See you at AU! This year, we will be building the perfect template in a lab!

Sunday, May 3, 2009

Non Style-based Civil 3D Customization

Outside styles and label styles, additional customization can be provided:

Pipe and Structure Libraries

Pipes and structures are three dimensional parametric parts. Not only must they be drawn, but values, extrusions, planes, and constraints must be configured as well. Creating a custom structure is not easy. If it were, then everyone would be making them and we would all be happy with our parts. There is a little bit of information available on various websites and blogs that can help with getting started. There are no books or classes on it unless you catch a quick one at AU. has some archived information that can be downloaded.

Custom Assembly Sets

Typical sections can be created and saved as blocks in the template or another DWG file. These blocks can be configured to be inserted and exploded via tool palettes. An advantage to setting up typical sections ahead of time in this manner is that code sets can be modified based on the subassemblies used in these sections. Also, pay items can be configured in these code sets for use with QTO.

In 2010, we can define an "assembly set" for use with the new intersection tool. An assembly set actually comes from an XML file definition that declares what assembly is to be used in full section, left half section, right half section, and on the curb return for primary and secondary roads. The XML file also stores the path and filename where the assemblies reside.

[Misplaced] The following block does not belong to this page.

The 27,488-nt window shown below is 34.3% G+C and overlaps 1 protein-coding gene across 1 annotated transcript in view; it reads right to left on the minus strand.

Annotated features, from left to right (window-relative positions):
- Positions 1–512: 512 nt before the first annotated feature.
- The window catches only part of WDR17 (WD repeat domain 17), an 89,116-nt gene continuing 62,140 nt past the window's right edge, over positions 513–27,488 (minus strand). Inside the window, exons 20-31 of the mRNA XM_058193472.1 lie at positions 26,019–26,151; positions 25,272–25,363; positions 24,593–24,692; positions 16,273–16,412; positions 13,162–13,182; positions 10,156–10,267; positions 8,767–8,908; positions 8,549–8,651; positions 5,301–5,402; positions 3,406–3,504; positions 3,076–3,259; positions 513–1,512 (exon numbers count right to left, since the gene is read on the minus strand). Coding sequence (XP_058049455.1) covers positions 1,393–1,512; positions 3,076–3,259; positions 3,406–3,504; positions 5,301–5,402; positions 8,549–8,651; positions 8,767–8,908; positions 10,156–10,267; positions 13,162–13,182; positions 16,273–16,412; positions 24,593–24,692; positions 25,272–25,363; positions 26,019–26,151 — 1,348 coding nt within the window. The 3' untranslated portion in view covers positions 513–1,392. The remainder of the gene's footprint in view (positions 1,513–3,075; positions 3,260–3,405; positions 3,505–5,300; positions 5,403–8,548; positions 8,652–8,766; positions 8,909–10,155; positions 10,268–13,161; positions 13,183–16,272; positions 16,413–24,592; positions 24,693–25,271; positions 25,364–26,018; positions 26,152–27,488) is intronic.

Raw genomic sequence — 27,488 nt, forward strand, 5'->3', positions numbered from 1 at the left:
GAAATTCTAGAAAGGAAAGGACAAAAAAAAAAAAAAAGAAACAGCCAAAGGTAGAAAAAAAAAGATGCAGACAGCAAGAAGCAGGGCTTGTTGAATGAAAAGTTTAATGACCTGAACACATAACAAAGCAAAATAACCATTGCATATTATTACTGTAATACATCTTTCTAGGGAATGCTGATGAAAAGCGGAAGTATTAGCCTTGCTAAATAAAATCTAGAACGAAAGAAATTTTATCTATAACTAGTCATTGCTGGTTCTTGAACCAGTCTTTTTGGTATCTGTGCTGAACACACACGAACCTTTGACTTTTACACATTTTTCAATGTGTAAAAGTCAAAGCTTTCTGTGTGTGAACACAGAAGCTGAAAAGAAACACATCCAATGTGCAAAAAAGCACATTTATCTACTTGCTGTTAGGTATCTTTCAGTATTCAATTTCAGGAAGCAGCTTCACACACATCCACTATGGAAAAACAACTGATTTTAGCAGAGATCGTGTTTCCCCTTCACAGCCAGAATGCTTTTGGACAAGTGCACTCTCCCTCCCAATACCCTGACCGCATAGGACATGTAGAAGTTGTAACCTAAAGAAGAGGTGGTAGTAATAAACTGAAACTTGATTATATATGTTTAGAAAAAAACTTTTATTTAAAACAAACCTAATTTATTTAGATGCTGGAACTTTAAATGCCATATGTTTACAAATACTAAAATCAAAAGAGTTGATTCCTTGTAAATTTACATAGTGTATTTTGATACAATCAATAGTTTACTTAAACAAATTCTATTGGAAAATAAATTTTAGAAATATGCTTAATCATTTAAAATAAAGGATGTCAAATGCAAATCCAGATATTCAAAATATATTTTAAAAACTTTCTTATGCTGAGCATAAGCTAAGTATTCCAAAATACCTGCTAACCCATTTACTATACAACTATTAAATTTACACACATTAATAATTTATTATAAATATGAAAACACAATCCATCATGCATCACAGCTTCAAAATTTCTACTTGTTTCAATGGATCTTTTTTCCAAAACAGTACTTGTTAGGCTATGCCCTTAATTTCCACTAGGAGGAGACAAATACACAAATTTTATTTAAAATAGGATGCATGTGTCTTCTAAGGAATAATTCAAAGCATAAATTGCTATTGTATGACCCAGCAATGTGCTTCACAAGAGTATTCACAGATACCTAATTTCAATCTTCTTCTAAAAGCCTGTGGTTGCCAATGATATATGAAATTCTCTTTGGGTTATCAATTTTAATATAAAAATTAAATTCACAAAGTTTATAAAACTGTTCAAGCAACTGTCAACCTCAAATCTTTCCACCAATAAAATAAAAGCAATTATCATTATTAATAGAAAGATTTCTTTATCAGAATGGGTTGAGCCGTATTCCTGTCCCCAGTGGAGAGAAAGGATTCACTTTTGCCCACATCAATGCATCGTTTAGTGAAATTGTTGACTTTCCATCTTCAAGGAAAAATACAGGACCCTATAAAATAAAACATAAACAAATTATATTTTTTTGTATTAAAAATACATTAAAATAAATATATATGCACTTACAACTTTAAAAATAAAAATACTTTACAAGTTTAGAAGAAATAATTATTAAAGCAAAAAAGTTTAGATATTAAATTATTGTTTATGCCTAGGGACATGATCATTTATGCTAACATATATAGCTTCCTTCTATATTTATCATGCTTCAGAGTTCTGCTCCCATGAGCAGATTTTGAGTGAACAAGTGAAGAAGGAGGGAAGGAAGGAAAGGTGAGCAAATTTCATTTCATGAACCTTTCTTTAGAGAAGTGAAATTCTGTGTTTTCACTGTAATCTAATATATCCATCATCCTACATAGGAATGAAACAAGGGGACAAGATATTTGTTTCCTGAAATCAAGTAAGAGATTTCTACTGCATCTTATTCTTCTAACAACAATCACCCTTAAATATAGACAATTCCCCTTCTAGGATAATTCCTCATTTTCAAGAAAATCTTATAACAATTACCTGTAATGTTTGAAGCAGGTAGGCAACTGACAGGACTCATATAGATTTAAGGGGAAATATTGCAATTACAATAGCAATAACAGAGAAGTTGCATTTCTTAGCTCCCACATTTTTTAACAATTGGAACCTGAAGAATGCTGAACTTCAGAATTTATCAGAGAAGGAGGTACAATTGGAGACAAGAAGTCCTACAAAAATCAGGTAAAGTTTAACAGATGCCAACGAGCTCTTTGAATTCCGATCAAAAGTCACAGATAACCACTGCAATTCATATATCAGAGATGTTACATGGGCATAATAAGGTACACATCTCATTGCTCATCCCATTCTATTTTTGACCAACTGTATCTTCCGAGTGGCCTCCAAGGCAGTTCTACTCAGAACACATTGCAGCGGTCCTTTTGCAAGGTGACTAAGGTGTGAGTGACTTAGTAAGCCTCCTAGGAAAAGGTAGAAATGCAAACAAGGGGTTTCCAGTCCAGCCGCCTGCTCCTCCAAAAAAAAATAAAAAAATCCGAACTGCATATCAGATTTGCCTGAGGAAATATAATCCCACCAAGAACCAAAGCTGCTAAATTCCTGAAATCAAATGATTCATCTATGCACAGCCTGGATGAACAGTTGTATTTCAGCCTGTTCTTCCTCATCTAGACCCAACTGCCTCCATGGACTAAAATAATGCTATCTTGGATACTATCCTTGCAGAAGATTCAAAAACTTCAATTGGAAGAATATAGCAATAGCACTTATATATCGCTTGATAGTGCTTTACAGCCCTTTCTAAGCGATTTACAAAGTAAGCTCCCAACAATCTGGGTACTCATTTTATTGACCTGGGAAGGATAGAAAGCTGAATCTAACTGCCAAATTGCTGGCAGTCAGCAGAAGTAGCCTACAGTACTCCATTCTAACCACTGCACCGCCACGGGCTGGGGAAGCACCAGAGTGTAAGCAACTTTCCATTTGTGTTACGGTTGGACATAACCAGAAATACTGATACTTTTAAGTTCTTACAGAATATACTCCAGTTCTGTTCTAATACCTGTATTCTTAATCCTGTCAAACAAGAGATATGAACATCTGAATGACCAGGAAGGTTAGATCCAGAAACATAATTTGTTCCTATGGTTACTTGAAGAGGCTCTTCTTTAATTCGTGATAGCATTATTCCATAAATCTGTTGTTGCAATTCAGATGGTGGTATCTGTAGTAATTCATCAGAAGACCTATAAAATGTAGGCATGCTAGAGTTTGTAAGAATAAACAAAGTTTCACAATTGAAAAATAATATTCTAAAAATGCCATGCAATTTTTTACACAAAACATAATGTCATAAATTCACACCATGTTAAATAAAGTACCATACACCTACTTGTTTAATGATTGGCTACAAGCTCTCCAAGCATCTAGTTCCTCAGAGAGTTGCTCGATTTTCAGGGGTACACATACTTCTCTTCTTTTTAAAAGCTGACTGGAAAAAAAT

Plan Production Template(s)

The plan production template or sheet settings template contains layout configurations for plan, profile or plan & profile sheets. The sheets are arranged along an alignment and match lines are inserted where needed. You would configure your layout with viewport types and scales, border, north arrow, legend, typical notes... anything particular you would want to see on each of the sheets produced.

There has always been a debate about how the plan production template customization should be served:
  • Layouts in Civil 3D Styles Template - This option was preferred when plan production tools was initially released in 2007. The styles had to exist in the main template file so that they would exist in the newly created files. But this became unnecessary with the release of a service pack. Now, when sheet files are created, Civil 3D brings in the necessary styles.
  • Layouts in One Sheet Settings Template - This option would involve one plan production template. This template contains all layout situations: border, scaled viewports, viewport arrangements, etc.
  • Layouts in Multiple Sheet Settings Templates - When Civil 3D is creating sheets with this tool, each sheet file will contain all layout tabs from the sheet settings template. This is not ideal since this potentially could create a lot of useless layouts in one drawing. So a way to avoid the mess is to create one sheet settings template per configured layout.

Sheet Set Template(s) and Data Files

To fully implement sheet set manager, a custom sheet set data (DST) file should be set up. This file contains custom field values, block callout designations, and reference to a sheet set creation template with a configured layout tab and plot setup. The sheet set creation template does not require a configured viewport.

Project Template(s)

The easiest part of Civil 3D configuration is creating a project template which is simply a named folder containing subfolders that represent standard directory structure in your Civil 3D project. Project templates are selected when creating a data shortcuts folder or when creating a Vault project.

QTO Customization

Civil 3D 2010 comes with a feature called QTO that enables you to extract pay items from your design. Pay items can be configured to code sets (corridors pavement quantities) and part lists (pipe network quantities).Pay item information can be configured in a block definition. Pay item information can manually assigned to a block, Civil 3D point, linework, and hatch patterns.